Reasons to Switch from Create React App to Next.js

It had been a few years since I gave my personal website any love. When you code professionally, sometimes you have little left at the end of the day, or evening, to devote to personal projects. The last time I redid my site, I used Vue.js and Storyblok. After spending 5 years with Angular.js, it was time to give something else a try. I remember thinking how much better I liked Vue, it felt much more natural to be coding in an environment that gracefully coupled template HTML code with JS code. Then right when I finished the first pass, I took a new job and started learning React + Typescript and had no time for my site.

Three years later and I'm starting to manage my daily tasks efficiently and have some time for my own projects. I decided it was time to spruce up my site and add some content. I started looking through my Vue code and realized I hadn't committed much of it to memory and I thought it would be easier to redesign my site in React and use some more current tools and best practices I had gained. After a weekend, I had my new site deployed to Heroku with not much hassle and I was happy.

Then I started adding the new content I had planned and wanted to measure any traffic. And that's where I started going down a rabbit hole. In terms of SEO performance, I'd rank a vanilla create-react-app roughly a D+. I think this probably holds true for many JS heavy SPA-style websites, when Google's webcrawler comes a knockin', there's nobody home. Sure you can create a sitemap and submit pages to Google Search Console, but if you're site pulls content from an API and renders it in the browser asynchronously, your pages are practically invisible to web crawlers until they get in the render queue which takes considerably longer to process given the amount of web content out there.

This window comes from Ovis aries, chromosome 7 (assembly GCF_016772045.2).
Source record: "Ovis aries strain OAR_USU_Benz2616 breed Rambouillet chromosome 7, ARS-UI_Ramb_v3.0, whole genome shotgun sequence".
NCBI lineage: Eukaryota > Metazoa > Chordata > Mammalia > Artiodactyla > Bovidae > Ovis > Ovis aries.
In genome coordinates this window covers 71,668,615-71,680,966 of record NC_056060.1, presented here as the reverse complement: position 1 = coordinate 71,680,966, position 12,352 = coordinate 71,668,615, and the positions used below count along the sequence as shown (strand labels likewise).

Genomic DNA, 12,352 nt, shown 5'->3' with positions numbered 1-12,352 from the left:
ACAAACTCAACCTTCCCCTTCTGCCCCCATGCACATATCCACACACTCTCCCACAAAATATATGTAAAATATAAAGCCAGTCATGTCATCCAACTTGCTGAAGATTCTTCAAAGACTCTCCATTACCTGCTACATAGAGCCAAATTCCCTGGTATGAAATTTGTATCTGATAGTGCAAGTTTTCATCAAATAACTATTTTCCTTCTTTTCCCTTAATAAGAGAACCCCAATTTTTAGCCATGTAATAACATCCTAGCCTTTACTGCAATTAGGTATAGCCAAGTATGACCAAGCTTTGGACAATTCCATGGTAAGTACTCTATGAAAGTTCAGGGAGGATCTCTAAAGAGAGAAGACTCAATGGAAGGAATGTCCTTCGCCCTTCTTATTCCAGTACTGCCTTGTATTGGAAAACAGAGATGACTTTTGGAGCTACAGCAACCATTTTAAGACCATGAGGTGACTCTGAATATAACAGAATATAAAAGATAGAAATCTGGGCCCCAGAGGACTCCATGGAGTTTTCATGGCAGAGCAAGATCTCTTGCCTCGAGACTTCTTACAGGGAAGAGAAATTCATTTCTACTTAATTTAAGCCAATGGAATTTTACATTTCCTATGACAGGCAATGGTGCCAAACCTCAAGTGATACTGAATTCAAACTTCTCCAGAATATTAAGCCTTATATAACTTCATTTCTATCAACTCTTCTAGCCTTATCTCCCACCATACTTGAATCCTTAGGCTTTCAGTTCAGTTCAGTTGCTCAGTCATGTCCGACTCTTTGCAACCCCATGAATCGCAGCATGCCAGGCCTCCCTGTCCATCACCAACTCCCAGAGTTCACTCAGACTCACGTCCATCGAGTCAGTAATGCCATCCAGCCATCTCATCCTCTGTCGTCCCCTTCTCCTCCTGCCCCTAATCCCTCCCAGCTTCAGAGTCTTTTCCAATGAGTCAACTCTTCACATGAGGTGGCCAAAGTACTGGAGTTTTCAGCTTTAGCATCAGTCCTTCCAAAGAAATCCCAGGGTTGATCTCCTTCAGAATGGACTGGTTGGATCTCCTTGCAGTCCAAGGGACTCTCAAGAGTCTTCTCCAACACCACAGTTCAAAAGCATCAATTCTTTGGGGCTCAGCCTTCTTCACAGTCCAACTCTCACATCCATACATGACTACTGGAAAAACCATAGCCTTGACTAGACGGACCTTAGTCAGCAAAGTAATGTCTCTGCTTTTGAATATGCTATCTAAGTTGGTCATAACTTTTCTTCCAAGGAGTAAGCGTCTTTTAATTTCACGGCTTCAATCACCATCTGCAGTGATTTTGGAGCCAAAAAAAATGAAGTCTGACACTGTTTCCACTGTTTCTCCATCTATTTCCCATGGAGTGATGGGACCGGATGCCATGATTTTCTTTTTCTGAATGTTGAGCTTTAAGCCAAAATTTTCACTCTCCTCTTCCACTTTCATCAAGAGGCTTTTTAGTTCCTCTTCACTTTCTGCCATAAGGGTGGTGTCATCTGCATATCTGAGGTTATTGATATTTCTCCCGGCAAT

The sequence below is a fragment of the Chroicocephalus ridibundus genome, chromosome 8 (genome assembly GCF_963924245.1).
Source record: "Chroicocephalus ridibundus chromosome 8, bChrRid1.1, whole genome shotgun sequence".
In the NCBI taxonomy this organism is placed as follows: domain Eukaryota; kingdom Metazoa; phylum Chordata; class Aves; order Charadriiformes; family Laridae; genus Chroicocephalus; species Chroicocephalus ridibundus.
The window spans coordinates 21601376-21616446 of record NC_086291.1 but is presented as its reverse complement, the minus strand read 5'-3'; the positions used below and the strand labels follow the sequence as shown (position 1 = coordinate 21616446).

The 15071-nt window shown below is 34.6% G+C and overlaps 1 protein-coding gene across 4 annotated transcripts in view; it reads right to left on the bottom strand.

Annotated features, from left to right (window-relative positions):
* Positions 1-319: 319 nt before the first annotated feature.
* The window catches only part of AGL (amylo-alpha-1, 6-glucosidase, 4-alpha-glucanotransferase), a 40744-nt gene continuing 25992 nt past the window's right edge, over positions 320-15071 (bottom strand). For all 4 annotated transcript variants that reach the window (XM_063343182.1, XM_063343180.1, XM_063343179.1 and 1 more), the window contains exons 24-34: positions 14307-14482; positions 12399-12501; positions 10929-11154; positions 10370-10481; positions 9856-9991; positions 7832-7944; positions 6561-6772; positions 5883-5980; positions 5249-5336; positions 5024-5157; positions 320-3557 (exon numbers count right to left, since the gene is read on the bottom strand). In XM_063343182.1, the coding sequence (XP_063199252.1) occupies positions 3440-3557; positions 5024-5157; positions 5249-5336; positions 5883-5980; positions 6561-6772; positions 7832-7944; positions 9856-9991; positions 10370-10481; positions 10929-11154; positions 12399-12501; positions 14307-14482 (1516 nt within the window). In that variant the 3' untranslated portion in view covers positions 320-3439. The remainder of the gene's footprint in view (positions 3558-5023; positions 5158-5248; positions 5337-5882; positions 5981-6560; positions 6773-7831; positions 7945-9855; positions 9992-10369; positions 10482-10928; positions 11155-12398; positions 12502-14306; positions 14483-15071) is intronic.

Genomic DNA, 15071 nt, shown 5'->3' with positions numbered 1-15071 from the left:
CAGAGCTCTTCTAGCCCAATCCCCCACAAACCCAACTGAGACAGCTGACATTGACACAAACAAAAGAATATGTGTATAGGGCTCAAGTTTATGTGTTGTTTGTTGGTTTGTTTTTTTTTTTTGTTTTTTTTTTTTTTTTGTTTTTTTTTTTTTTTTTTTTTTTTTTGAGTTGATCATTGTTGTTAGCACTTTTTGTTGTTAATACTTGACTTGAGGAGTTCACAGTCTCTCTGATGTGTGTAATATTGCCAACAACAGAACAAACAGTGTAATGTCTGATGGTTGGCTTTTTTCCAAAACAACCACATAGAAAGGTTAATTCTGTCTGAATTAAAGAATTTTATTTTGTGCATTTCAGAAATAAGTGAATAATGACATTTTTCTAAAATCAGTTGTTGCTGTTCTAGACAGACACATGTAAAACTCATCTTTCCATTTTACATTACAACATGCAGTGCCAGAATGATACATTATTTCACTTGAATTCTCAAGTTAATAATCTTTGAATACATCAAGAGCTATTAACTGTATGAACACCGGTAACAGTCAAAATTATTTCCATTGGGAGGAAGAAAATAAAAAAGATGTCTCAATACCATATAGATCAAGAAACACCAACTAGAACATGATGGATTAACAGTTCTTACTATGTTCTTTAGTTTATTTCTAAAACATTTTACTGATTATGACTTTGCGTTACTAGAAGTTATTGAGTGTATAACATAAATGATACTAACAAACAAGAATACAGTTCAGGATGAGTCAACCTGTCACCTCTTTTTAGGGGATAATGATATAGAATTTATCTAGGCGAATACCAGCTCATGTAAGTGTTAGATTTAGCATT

Other issues, like page titles and meta tags are not considered in a create-react-app project, you'll need to develop your own method for handling these if your want them to be unique and SEO-friendly. There are methods described where you dynamically populate the document.title after your content is fetched, but I have my doubts that a web crawler would read the updated tag instead of the whatever it was on the initial page load.

While I was reading up on solutions to fix these problems, I remembered reading about Next.js and vaguely recalling that it offered several unique ways to deploy a React-based site, one option is deploying a completely static HTML site. This peaked my interest because I knew a static site with all of its content ready on initial paint would be much more SEO-friendly.

I didn't think too hard about my next steps, they just sort of fell into my lap. I began with looking at the start learning section. The tutorial started walking me through building a new Next.js project, and within minutes I had something up and running in my dev environment. There wasn't too much unfamiliar here if you're coming from a React background.

Build-in Routing

The main thing that stuck with me is Next.js has routing built-in. And the way routing works is drastically different than what you're probably used to. Instead of defining routes in a file, the routes are created automatically based on your file hierarchy. Essentially anything you add to the pages folder in a Next.js app, the route will be created automatically. In my example below, I have posts, projects, and services which correspond to my main navigation. It even has a very simple way to create dynamic routes, say you wanted /posts/:id, you would simply create a file under your posts folder and name it [id].jsx. That is pretty cool.

Built-in Head Component